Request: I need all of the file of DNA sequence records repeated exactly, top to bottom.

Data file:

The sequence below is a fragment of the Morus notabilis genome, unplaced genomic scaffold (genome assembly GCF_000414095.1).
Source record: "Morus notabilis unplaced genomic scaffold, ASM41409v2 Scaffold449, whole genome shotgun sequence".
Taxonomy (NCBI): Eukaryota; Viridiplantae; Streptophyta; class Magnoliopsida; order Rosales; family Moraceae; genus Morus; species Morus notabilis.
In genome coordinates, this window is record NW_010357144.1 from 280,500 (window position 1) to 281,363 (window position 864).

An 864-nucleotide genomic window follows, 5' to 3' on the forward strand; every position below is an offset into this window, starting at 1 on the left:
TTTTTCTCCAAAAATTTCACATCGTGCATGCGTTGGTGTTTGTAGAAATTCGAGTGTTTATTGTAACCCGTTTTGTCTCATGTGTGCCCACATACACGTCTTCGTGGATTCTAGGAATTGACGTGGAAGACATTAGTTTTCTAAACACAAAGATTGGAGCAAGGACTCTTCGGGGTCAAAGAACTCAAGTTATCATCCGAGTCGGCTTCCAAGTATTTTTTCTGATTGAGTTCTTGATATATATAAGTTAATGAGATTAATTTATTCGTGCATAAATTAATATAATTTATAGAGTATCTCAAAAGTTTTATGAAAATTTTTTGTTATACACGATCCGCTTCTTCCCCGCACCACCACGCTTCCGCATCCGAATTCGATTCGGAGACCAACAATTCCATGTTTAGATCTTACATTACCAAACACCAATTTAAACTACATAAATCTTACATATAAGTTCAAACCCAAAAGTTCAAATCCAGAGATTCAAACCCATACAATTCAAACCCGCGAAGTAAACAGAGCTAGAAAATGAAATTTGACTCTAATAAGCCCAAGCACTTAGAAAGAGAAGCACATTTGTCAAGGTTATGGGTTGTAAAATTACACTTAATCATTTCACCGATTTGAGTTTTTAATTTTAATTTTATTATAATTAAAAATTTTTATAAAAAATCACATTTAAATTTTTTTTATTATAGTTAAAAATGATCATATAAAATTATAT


The sequence below is a fragment of the Morus notabilis genome, unplaced genomic scaffold (genome assembly GCF_000414095.1).
Source record: "Morus notabilis unplaced genomic scaffold, ASM41409v2 Scaffold449, whole genome shotgun sequence".
Taxonomy (NCBI): Eukaryota; Viridiplantae; Streptophyta; class Magnoliopsida; order Rosales; family Moraceae; genus Morus; species Morus notabilis.
In genome coordinates, this window is record NW_010357144.1 from 280,500 (window position 1) to 281,363 (window position 864).

An 864-nucleotide genomic window follows, 5' to 3' on the forward strand; every position below is an offset into this window, starting at 1 on the left:
TTTTTCTCCAAAAATTTCACATCGTGCATGCGTTGGTGTTTGTAGAAATTCGAGTGTTTATTGTAACCCGTTTTGTCTCATGTGTGCCCACATACACGTCTTCGTGGATTCTAGGAATTGACGTGGAAGACATTAGTTTTCTAAACACAAAGATTGGAGCAAGGACTCTTCGGGGTCAAAGAACTCAAGTTATCATCCGAGTCGGCTTCCAAGTATTTTTTCTGATTGAGTTCTTGATATATATAAGTTAATGAGATTAATTTATTCGTGCATAAATTAATATAATTTATAGAGTATCTCAAAAGTTTTATGAAAATTTTTTGTTATACACGATCCGCTTCTTCCCCGCACCACCACGCTTCCGCATCCGAATTCGATTCGGAGACCAACAATTCCATGTTTAGATCTTACATTACCAAACACCAATTTAAACTACATAAATCTTACATATAAGTTCAAACCCAAAAGTTCAAATCCAGAGATTCAAACCCATACAATTCAAACCCGCGAAGTAAACAGAGCTAGAAAATGAAATTTGACTCTAATAAGCCCAAGCACTTAGAAAGAGAAGCACATTTGTCAAGGTTATGGGTTGTAAAATTACACTTAATCATTTCACCGATTTGAGTTTTTAATTTTAATTTTATTATAATTAAAAATTTTTATAAAAAATCACATTTAAATTTTTTTTATTATAGTTAAAAATGATCATATAAAATTATAT